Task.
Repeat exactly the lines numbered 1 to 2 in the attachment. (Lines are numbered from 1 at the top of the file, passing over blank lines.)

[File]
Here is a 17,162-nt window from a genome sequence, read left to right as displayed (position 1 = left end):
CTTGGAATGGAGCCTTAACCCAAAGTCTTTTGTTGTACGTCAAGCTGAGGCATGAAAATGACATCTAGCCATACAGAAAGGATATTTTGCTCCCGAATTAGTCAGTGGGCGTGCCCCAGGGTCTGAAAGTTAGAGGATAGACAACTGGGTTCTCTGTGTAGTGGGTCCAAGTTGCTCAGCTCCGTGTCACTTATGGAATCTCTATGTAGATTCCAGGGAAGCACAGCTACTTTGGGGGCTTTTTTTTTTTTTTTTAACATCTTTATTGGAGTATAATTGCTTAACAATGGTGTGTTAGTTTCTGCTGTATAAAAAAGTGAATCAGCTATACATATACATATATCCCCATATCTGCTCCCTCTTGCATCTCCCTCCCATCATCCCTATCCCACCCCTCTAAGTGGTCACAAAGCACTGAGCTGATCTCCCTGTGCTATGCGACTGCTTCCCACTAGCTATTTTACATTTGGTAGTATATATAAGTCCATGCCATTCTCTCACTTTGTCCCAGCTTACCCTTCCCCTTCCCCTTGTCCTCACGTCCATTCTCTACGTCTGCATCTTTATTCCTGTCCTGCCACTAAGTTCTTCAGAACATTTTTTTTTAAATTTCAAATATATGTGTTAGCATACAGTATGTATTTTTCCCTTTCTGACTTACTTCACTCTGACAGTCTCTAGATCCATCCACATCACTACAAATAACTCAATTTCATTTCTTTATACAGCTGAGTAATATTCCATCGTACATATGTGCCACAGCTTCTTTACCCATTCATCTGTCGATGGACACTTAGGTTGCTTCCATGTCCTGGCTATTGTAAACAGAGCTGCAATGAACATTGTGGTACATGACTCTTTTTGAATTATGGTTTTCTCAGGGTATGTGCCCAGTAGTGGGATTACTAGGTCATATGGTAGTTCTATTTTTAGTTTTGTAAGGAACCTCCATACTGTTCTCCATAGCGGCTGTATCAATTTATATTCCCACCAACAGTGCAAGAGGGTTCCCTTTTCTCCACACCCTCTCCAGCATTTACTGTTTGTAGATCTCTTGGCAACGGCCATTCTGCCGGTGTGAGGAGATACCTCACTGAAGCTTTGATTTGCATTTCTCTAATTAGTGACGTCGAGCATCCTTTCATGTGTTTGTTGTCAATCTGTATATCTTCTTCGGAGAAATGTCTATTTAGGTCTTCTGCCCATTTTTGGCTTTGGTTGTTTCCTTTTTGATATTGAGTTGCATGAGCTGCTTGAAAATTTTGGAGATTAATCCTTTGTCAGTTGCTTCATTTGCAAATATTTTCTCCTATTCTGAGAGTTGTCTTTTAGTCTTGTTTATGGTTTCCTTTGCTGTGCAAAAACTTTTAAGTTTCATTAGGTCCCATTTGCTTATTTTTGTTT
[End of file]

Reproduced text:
Here is a 17,162-nt window from a genome sequence, read left to right as displayed (position 1 = left end):
CTTGGAATGGAGCCTTAACCCAAAGTCTTTTGTTGTACGTCAAGCTGAGGCATGAAAATGACATCTAGCCATACAGAAAGGATATTTTGCTCCCGAATTAGTCAGTGGGCGTGCCCCAGGGTCTGAAAGTTAGAGGATAGACAACTGGGTTCTCTGTGTAGTGGGTCCAAGTTGCTCAGCTCCGTGTCACTTATGGAATCTCTATGTAGATTCCAGGGAAGCACAGCTACTTTGGGGGCTTTTTTTTTTTTTTTTAACATCTTTATTGGAGTATAATTGCTTAACAATGGTGTGTTAGTTTCTGCTGTATAAAAAAGTGAATCAGCTATACATATACATATATCCCCATATCTGCTCCCTCTTGCATCTCCCTCCCATCATCCCTATCCCACCCCTCTAAGTGGTCACAAAGCACTGAGCTGATCTCCCTGTGCTATGCGACTGCTTCCCACTAGCTATTTTACATTTGGTAGTATATATAAGTCCATGCCATTCTCTCACTTTGTCCCAGCTTACCCTTCCCCTTCCCCTTGTCCTCACGTCCATTCTCTACGTCTGCATCTTTATTCCTGTCCTGCCACTAAGTTCTTCAGAACATTTTTTTTTAAATTTCAAATATATGTGTTAGCATACAGTATGTATTTTTCCCTTTCTGACTTACTTCACTCTGACAGTCTCTAGATCCATCCACATCACTACAAATAACTCAATTTCATTTCTTTATACAGCTGAGTAATATTCCATCGTACATATGTGCCACAGCTTCTTTACCCATTCATCTGTCGATGGACACTTAGGTTGCTTCCATGTCCTGGCTATTGTAAACAGAGCTGCAATGAACATTGTGGTACATGACTCTTTTTGAATTATGGTTTTCTCAGGGTATGTGCCCAGTAGTGGGATTACTAGGTCATATGGTAGTTCTATTTTTAGTTTTGTAAGGAACCTCCATACTGTTCTCCATAGCGGCTGTATCAATTTATATTCCCACCAACAGTGCAAGAGGGTTCCCTTTTCTCCACACCCTCTCCAGCATTTACTGTTTGTAGATCTCTTGGCAACGGCCATTCTGCCGGTGTGAGGAGATACCTCACTGAAGCTTTGATTTGCATTTCTCTAATTAGTGACGTCGAGCATCCTTTCATGTGTTTGTTGTCAATCTGTATATCTTCTTCGGAGAAATGTCTATTTAGGTCTTCTGCCCATTTTTGGCTTTGGTTGTTTCCTTTTTGATATTGAGTTGCATGAGCTGCTTGAAAATTTTGGAGATTAATCCTTTGTCAGTTGCTTCATTTGCAAATATTTTCTCCTATTCTGAGAGTTGTCTTTTAGTCTTGTTTATGGTTTCCTTTGCTGTGCAAAAACTTTTAAGTTTCATTAGGTCCCATTTGCTTATTTTTGTTT